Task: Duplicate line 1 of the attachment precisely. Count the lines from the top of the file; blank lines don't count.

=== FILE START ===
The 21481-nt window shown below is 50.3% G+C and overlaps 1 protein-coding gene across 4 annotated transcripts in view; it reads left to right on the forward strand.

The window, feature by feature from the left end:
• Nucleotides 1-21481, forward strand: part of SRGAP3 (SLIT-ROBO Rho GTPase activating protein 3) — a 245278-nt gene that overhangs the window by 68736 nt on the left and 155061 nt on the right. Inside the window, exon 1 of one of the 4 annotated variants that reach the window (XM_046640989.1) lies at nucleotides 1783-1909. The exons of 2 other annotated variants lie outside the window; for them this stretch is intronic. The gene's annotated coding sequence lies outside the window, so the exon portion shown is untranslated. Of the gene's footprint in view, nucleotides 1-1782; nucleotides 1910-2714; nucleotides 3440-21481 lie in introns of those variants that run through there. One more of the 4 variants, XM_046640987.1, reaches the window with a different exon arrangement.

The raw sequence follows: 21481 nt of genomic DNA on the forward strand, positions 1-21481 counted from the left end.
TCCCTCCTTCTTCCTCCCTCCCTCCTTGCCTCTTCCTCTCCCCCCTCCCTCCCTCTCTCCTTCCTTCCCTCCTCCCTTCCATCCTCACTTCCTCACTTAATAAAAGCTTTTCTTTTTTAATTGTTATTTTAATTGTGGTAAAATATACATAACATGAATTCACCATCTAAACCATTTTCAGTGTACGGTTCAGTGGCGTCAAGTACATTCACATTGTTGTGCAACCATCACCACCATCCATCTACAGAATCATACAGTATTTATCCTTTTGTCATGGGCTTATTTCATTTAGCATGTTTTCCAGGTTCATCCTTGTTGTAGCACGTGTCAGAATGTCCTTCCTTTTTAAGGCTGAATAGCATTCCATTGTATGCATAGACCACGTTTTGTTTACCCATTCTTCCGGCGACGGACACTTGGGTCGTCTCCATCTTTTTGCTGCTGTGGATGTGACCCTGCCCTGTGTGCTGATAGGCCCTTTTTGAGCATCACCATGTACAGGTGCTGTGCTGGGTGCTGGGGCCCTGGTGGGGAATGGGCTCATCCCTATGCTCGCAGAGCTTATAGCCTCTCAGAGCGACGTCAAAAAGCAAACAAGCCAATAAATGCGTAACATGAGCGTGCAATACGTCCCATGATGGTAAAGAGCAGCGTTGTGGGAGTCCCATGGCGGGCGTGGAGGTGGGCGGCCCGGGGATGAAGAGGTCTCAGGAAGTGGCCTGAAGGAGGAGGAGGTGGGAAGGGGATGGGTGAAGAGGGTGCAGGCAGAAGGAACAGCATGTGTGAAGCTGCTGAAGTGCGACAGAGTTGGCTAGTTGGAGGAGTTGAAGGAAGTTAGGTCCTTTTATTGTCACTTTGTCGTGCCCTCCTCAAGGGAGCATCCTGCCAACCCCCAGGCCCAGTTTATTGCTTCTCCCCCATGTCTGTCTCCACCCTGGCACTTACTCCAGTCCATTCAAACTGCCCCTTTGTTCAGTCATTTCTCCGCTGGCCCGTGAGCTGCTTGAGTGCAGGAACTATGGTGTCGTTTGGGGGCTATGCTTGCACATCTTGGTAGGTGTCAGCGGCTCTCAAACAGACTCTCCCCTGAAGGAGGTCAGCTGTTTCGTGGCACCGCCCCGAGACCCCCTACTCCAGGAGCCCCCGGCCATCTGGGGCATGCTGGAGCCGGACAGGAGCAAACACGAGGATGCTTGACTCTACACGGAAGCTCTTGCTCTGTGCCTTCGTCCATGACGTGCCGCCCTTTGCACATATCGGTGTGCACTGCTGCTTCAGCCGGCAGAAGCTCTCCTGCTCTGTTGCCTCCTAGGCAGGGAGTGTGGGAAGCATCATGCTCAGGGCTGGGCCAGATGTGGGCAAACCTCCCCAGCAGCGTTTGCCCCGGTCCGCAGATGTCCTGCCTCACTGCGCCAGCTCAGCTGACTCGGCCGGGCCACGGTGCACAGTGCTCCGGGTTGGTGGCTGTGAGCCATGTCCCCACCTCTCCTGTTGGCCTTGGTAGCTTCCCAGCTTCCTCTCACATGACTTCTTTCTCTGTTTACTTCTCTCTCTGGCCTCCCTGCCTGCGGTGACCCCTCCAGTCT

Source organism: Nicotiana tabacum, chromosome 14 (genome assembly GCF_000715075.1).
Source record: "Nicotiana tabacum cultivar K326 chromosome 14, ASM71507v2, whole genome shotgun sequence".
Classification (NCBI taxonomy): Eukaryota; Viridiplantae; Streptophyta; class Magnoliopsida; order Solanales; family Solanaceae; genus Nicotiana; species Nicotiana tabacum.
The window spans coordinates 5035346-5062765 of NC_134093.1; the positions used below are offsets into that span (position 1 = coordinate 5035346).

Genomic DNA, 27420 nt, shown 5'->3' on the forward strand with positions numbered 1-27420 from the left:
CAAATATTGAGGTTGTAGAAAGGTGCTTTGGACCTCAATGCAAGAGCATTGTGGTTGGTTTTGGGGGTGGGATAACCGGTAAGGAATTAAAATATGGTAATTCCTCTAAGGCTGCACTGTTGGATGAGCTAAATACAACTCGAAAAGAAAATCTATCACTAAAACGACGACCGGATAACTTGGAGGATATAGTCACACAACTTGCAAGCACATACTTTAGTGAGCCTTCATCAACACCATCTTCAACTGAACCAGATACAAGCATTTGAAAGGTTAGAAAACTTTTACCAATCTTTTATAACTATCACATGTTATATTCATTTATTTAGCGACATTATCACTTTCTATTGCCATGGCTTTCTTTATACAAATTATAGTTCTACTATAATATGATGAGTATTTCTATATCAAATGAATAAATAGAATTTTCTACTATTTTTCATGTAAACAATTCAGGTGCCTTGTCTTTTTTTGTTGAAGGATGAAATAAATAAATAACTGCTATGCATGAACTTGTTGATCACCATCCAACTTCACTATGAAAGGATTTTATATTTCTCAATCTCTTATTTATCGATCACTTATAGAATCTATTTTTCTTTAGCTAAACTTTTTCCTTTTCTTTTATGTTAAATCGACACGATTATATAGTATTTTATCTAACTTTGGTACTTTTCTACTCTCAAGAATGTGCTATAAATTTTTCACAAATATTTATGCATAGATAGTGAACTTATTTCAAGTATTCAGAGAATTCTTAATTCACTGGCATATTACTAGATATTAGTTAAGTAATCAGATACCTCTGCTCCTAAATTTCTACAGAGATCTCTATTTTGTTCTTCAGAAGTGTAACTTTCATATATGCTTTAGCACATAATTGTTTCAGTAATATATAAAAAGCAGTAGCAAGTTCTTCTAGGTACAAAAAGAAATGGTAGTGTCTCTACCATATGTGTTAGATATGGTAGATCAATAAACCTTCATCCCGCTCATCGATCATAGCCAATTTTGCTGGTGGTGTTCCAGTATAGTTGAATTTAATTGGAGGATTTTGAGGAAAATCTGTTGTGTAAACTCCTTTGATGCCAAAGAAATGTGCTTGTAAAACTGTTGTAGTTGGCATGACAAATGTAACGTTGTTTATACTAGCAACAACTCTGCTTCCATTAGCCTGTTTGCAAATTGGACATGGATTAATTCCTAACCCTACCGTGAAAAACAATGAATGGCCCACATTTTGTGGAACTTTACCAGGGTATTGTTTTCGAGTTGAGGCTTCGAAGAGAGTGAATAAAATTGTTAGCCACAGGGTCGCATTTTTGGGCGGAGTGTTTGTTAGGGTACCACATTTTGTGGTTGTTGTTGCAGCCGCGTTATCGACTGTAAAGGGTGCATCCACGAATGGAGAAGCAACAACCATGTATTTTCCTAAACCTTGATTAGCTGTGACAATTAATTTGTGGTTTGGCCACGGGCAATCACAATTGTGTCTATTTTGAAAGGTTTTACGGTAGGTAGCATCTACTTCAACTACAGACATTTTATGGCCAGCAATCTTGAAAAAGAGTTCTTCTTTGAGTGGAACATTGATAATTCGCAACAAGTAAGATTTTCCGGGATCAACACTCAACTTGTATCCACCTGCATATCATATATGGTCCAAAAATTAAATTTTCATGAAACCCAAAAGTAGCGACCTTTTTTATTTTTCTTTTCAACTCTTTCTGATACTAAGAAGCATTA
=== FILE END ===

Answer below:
The 21481-nt window shown below is 50.3% G+C and overlaps 1 protein-coding gene across 4 annotated transcripts in view; it reads left to right on the forward strand.